Finding out what I would need to teach disabled people, I discovered Instructability – a joint venture between Aspire and YMCAFit to train Disabled people to become level 2 gym instructors, as well as level 3 Exercise and Disability Instructors. I applied, got on and passed both with flying colours. After a 3 month work placement in the gym I go to, I went on to do the Zumba Instructor training, which for me was a dream come true.
What challenges do you face being a disabled Zumba instructor?
It’s difficult keeping the routines fresh and dynamic with the moves I can do and making each song different.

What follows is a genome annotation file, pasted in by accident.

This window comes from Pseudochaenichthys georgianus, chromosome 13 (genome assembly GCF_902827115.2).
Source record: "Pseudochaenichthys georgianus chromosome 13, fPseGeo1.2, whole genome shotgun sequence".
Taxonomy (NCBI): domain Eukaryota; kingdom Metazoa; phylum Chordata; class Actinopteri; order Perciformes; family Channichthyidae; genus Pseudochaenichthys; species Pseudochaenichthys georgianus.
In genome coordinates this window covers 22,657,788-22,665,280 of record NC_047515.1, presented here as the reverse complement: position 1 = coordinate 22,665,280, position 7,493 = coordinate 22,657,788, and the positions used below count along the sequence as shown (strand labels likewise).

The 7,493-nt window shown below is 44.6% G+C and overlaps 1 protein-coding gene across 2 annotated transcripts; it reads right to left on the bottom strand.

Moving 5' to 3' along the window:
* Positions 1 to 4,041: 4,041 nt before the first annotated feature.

I have also faced some negativity from some other instructors in my area, and some leisure centres as well, as some people cannot get there head around a disabled group exercise instructor. This only makes me more determined to succeed and to prove them wrong.
What reactions have you had from your clients?
All very positive, they like that I do proper Zumba and that I offer low and high impact options. They say I’m fun and mad and that they can have a good laugh with me as I don’t care if they go wrong! One of my regulars has never missed a class and has lost so much weight too, which makes me feel that I have achieved something with my own job.
Most of my regulars are now friends and I have been invited out for meals, BBQs etc, which has been the best bit for me.
How do you adapt the dance moves to work around various disabilities?